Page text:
The Year in Enforcement: Tough But Fair Regulation

Jan 18

The State Securities Board assisted in the prosecution of investment fraud cases in 2016 that resulted in prison sentences totaling 82 years and $17.9 million in orders of restitution for investors.

In addition, investigations resulted in the indictment of 13 individuals in nine Texas counties and three federal jurisdictions.

The convictions and indictments came in cases involving real estate investments, oil and gas, foreign currency trading, and a stock-trading operation in a South Texas town far away from any financial center.

State Securities Board staff coordinated their work with federal authorities in three of the four U.S. Districts of Texas, including United States Attorneys' offices, the FBI, IRS-Criminal Investigation, and the U.S. Postal Inspector.

“The excellent working relationships among law enforcement and regulatory agencies in Texas continue to play an exceptionally important role in investment fraud cases,” Texas Securities Commissioner John Morgan said. “This type of cooperation enables us to leverage limited investigative resources to ensure that enforcement actions are taken to protect the public as quickly and efficiently as possible.”

In criminal cases, State Securities Board enforcement attorneys served as special prosecutors in three cases, working with local district attorneys:

  • A 22-year state prison sentence for Susan Gay Pruitt, who sold interests in nonexistent oil and gas exploration projects in North Texas and three other states.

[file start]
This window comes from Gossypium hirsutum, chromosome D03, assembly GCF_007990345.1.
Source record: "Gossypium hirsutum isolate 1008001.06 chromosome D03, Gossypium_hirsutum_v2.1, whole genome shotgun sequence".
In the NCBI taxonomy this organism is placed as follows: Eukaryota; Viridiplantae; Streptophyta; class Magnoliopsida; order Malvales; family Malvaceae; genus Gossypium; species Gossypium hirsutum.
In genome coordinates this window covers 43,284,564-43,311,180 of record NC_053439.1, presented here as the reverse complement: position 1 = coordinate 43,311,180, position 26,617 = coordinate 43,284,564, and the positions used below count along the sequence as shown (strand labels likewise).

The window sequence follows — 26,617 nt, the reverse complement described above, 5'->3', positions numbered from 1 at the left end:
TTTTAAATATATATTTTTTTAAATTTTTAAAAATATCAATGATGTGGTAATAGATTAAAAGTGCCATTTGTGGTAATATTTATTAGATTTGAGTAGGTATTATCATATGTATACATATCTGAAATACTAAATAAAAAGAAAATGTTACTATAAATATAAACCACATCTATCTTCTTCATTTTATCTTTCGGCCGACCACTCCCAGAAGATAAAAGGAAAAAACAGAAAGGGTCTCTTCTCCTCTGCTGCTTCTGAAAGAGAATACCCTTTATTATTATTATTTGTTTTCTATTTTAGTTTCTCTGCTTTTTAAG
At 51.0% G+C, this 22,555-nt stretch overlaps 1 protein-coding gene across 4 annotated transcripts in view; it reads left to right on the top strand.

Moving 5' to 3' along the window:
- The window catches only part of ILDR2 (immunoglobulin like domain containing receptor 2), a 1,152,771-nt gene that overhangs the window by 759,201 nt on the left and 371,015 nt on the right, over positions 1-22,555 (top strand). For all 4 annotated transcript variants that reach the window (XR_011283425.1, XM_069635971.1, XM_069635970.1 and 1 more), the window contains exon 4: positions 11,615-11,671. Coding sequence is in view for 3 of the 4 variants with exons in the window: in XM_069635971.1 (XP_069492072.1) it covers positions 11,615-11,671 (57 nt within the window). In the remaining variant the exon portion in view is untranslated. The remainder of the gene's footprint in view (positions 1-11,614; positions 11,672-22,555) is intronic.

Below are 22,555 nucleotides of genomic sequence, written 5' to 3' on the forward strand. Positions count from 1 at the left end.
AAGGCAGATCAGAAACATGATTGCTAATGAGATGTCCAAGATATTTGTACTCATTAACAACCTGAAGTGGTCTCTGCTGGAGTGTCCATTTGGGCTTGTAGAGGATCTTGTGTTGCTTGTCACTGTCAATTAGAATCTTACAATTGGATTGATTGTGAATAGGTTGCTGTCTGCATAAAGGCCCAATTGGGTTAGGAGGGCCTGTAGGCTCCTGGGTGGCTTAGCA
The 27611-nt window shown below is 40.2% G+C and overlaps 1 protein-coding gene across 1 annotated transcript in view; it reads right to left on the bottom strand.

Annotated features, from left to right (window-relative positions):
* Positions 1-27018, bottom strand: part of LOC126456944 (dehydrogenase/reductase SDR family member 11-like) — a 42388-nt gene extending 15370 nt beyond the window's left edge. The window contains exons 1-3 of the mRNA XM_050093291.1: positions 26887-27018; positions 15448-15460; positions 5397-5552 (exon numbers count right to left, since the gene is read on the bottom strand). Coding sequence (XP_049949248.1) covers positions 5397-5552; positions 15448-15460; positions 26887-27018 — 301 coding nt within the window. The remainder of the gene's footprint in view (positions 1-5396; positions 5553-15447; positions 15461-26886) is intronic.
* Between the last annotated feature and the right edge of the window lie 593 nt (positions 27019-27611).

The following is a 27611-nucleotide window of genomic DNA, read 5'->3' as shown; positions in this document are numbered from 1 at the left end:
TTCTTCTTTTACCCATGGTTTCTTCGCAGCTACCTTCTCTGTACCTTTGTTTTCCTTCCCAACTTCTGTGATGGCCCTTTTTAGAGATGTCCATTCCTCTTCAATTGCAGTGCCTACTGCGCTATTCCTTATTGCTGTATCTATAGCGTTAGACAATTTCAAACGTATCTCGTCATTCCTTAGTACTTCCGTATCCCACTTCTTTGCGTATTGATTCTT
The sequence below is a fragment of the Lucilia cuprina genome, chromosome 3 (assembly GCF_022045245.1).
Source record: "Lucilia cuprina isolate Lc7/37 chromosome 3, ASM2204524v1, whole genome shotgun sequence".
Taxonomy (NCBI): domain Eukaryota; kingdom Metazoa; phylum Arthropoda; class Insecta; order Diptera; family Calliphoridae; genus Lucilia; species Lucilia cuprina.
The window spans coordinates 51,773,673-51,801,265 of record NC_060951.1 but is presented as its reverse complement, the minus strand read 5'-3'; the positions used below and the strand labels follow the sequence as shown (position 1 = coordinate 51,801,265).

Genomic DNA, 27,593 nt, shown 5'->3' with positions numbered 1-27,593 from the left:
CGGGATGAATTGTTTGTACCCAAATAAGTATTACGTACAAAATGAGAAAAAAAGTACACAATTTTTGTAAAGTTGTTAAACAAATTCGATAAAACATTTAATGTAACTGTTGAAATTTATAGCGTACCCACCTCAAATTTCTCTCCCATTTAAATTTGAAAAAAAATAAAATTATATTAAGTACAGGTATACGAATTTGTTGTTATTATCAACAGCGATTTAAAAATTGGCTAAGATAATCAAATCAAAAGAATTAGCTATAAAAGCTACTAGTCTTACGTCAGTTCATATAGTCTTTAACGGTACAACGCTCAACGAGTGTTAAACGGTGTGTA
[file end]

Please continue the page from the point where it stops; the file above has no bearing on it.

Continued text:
• Derek A. Nelson of Garland was sentenced to 19 years in state prison for defrauding investors of nearly $37 million in a real estate business that was supposed to buy and renovate distressed properties.
  • Investors in and around the small South Texas town of Alice lost millions of dollars in Michael Anthony Collins’ stock-trading operation of Alice. Collins was sentenced to 15 years in state prison.

In noncriminal actions, the State Securities Board brought administrative law sanctions against licensed individuals and firms that resulted in $583,500 in fines.

All fines were deposited into the General Revenue Fund of the State of Texas.

The Securities Commissioner entered administrative orders that suspended seven individuals who are registered with the Securities Board. The suspensions totaled nearly six years.

The Securities Commissioner also revoked the registrations of two investment adviser representatives:

  • A Dallas adviser who withdrew grossly excessive management fees from a client’s account and provided at least one inaccurate account statement to justify the fees.
  • A Fort Worth adviser who collected hidden commissions on investments he sold and did not disclose conflicts of interest to investors.

Old Security Financial Group Inc. in Spring, near Houston, paid the largest fine in 2016. The firm and its principals were fined $100,000 for selling unregistered investments in a “mortgage note program” supposedly backed by commercial real estate.

Other fines included:

  • LPL Financial LLC paid a $95,000 fine for supervisory failures related to a former agent who obtained $2 million in loans from an LPL client.
  • Charles Schwab & Co. Inc. paid a $95,000 fine for failing to verify that certain individuals with powers of attorney in client accounts were required to be registered as investment advisers.
Summary Of Enforcement Actions


  • Sentences totaling 984 months
  • $17,918,109 in restitution ordered

County jurisdictions in all criminal cases

Bexar, Cameron, Collin, Comal, Dallas, Harris, Jim Wells, Montgomery, Nueces

Federal jurisdictions

U.S. District Courts for the Western, Eastern, and Southern Districts of Texas

Administrative sanctions

  • 39 actions
  • 2 revocations of investment adviser representatives
  • 7 suspensions totaling 2,120 days
  • 15 reprimands
  • 7 actions filed with State Office of Administrative Hearings
  • $583,500 in fines deposited into state's General Revenue Fund